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Porsche Diesels Not Going Anywhere Soon, Macan Facelift to Get One Too

It was only a few days ago we were in awe of Porsche's courage to say goodbye to diesel engines and focus its efforts on developing gasoline-powered engines and electric motors to use either separately or together in a hybrid powertrain.
2019 Porsche Macan facelift 1 photo
Soon after, Fiat Chrysler Automobiles made a similar announcement, and it sounded as if we were witnessing the start of a trend. Except Porsche might act like that guy who starts a fight but is the first one to bail once punches begin to fly. And nobody likes that guy.

Last week, it was reported that Porsche would cease the production of diesel-powered models, citing a "cultural shift" among its customers. We'll ignore that "cultural shift" is actually called "growing a conscience" and focus on the news itself, which was quite big.

It didn't take much, however, to prove it was pretty bogus. The 2018 Porsche Cayenne may have been launched without a diesel option, but fret not, it's coming. And the larger SUV won't be alone: the smaller and even sportier Macan, due for a facelift, will keep its compression-ignition engine after the refresh as well.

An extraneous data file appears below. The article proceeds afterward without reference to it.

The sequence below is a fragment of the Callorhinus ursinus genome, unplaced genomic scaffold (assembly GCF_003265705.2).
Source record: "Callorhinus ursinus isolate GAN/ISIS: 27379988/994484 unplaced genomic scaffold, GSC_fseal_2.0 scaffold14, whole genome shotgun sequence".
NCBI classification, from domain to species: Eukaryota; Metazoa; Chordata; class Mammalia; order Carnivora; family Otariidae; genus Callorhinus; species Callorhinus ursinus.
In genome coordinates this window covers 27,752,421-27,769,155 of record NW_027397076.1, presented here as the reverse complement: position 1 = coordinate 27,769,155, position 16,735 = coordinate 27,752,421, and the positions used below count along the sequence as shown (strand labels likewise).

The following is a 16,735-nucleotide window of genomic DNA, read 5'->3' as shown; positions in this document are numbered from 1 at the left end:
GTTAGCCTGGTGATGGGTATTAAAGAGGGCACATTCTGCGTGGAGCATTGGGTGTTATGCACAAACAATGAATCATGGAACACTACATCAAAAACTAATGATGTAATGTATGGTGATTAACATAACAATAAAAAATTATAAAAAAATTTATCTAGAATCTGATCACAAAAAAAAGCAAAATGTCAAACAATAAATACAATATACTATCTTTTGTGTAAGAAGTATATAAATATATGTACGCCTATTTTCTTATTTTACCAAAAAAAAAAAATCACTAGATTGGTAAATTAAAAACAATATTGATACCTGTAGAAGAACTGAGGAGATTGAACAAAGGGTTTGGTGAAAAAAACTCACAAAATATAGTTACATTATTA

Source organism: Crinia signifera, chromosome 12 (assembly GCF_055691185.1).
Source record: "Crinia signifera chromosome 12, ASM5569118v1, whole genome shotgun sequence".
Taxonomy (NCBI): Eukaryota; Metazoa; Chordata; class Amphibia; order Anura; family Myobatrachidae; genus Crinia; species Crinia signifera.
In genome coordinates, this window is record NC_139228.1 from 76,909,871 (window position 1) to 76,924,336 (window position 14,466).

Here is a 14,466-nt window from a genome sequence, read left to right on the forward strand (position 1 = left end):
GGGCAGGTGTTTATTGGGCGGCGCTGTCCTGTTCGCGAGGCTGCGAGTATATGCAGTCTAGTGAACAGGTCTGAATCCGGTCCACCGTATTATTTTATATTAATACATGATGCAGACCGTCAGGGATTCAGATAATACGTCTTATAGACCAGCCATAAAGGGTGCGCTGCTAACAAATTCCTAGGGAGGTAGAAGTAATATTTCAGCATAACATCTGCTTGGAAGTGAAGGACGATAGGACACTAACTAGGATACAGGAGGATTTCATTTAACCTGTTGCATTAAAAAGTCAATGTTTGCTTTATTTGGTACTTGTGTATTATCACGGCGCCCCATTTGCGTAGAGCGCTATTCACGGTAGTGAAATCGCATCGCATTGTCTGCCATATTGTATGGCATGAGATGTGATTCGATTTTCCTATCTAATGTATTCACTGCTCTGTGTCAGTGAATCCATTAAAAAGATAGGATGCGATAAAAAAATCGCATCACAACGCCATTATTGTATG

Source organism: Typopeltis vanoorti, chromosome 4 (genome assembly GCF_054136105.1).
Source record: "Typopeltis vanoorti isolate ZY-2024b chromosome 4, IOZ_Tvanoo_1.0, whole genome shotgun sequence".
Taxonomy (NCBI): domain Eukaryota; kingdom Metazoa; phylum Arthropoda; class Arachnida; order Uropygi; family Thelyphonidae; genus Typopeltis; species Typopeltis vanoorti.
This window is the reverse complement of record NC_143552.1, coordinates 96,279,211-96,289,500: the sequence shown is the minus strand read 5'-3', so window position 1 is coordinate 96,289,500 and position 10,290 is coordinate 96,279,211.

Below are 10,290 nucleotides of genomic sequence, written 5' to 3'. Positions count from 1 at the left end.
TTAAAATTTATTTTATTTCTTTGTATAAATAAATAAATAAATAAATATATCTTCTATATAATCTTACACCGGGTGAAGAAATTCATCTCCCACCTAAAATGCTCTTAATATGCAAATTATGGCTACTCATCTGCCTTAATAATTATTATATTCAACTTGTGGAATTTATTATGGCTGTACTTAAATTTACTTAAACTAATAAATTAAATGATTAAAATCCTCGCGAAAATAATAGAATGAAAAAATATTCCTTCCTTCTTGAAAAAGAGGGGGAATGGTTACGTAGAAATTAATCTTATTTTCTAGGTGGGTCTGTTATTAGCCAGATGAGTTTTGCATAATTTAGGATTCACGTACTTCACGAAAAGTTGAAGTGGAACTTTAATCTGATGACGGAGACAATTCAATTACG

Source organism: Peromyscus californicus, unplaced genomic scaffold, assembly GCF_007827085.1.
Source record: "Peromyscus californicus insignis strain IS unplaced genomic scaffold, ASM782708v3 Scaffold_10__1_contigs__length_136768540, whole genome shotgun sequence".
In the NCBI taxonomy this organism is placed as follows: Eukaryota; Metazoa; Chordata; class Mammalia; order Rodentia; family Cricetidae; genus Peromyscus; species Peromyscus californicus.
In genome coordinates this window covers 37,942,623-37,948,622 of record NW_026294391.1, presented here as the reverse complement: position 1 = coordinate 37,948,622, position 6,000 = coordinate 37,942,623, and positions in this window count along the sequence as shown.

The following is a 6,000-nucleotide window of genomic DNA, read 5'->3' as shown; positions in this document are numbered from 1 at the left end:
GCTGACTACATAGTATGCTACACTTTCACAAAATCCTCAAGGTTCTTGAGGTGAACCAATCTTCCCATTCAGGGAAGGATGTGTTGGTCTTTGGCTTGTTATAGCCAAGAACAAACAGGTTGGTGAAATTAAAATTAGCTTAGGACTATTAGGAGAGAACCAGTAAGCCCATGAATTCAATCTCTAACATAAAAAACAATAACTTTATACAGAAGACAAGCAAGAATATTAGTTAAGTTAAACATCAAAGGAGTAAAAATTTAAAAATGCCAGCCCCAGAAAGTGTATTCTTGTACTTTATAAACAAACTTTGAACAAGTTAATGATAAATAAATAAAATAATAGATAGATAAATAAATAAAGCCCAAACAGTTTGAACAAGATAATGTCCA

Cited by Automotive News Europe, Porsche sales chief, Detlev von Platen made things very clear. No more reports, no more rumors, just facts from an accountable person from within the company: "We're not saying that we are exiting [diesel]."

The official thinks the highly-debated fuel type still has something to offer to the Porsche range. He argues the decision on the fact that there is nothing available right now that offers similar amounts of torque and range, though the (admittedly much more expensive) hybrid powertrains might have a thing or two to say about that.

"Presently, the planning process foresees one for the Cayenne and probably for the Macan, too," von Platen said. "For the SUV models, it [diesel] makes sense where customers want range and torque." However he was quick to downplay the importance of diesel for the brand, despite its popularity - especially in Europe.

"It was never extremely relevant. Only about 14 percent of the 246,000 cars we sell worldwide are a diesel," he said. "We see big demand for our plug-in hybrids, especially with the latest generation, now that its electric range was extended to 50 kilometers. That plays a big role." We'd be quite curios to know how much of those sales the very relevant hybrids account for.

It looks like Porsche isn't as gutsy as we might have thought, and is more adept at gently removing the band-aid instead of just ripping it off. But even though the information turned out to be false, there's no such thing as bad publicity, right? So no harm done.

 
 
 
 
 

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